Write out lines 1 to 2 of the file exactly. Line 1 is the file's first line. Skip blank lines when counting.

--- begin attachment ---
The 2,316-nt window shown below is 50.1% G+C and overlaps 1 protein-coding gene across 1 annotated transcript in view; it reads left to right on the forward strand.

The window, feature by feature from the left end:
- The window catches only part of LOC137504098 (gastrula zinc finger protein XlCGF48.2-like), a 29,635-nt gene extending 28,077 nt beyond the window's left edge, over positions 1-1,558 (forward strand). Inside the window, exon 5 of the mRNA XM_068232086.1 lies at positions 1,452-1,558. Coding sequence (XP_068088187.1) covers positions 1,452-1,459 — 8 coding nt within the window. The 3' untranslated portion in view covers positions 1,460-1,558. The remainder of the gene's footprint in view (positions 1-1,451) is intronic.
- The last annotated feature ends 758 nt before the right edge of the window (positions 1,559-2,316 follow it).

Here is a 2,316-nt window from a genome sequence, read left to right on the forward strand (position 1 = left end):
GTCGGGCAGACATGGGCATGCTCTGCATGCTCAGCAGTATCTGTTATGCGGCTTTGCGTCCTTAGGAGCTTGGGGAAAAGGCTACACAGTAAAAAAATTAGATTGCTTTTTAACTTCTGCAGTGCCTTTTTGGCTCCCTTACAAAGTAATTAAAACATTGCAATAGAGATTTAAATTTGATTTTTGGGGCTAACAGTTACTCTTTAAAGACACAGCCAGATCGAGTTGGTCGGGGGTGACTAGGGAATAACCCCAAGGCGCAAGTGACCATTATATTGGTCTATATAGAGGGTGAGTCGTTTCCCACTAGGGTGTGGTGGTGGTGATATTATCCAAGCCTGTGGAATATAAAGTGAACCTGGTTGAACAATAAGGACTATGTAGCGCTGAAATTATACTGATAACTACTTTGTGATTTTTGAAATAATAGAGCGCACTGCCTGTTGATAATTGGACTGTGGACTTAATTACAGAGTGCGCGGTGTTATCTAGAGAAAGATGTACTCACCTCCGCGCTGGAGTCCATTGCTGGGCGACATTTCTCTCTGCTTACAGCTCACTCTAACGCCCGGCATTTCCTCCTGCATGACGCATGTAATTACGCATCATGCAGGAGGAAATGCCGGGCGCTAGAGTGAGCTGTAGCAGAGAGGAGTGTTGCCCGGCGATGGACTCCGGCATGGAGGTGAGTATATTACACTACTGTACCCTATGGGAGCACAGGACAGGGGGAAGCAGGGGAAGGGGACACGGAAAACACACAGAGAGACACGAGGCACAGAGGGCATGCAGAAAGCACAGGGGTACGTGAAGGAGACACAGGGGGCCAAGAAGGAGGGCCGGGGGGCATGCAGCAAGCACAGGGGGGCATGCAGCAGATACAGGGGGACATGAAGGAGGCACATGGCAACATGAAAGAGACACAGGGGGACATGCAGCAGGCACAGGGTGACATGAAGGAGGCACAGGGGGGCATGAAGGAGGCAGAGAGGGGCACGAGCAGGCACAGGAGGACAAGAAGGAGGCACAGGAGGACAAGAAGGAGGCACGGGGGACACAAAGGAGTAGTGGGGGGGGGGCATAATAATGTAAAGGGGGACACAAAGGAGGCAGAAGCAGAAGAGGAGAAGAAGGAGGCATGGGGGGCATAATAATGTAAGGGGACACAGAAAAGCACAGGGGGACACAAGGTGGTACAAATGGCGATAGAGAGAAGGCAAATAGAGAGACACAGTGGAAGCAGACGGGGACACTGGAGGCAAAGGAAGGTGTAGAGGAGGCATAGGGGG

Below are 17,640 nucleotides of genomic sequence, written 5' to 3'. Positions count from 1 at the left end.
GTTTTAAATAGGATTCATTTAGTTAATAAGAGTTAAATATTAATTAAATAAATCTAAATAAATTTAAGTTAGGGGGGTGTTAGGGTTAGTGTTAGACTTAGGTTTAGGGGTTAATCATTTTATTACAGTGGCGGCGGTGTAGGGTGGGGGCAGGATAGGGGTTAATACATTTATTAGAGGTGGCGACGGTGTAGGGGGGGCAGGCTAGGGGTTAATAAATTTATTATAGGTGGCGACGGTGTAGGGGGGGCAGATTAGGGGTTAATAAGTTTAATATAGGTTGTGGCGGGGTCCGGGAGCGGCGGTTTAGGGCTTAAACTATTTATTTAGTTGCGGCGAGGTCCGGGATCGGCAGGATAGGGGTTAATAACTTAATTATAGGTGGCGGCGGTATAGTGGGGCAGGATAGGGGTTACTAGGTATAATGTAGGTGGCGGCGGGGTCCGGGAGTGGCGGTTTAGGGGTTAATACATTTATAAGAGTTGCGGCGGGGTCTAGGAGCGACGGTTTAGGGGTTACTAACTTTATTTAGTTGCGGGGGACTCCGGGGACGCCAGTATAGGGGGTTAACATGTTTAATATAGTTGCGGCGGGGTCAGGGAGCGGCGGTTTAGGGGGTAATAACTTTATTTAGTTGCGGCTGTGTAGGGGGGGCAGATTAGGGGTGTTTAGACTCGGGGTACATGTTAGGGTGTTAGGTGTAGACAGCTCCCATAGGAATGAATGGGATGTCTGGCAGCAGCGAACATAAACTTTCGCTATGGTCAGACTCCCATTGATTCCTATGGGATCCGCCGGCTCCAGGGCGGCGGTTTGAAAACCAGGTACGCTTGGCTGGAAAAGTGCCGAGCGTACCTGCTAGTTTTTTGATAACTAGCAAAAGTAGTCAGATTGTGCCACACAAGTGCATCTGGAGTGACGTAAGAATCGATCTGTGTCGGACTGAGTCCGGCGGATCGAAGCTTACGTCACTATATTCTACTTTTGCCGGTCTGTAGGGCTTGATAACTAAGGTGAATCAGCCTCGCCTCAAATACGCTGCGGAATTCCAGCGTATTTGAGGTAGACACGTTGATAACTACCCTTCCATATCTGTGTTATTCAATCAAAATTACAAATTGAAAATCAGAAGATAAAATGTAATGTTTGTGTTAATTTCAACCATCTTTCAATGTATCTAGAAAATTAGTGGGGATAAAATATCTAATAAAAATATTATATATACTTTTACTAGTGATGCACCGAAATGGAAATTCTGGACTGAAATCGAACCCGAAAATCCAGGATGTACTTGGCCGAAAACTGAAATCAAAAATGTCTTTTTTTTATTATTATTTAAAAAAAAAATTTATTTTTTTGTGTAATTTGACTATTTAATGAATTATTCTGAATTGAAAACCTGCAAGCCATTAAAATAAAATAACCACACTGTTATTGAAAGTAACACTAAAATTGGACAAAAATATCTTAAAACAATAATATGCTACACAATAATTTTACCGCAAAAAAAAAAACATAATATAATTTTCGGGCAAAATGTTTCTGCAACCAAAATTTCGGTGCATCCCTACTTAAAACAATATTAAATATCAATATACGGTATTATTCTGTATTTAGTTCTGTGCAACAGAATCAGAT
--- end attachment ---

The 2,316-nt window shown below is 50.1% G+C and overlaps 1 protein-coding gene across 1 annotated transcript in view; it reads left to right on the forward strand.

The window, feature by feature from the left end: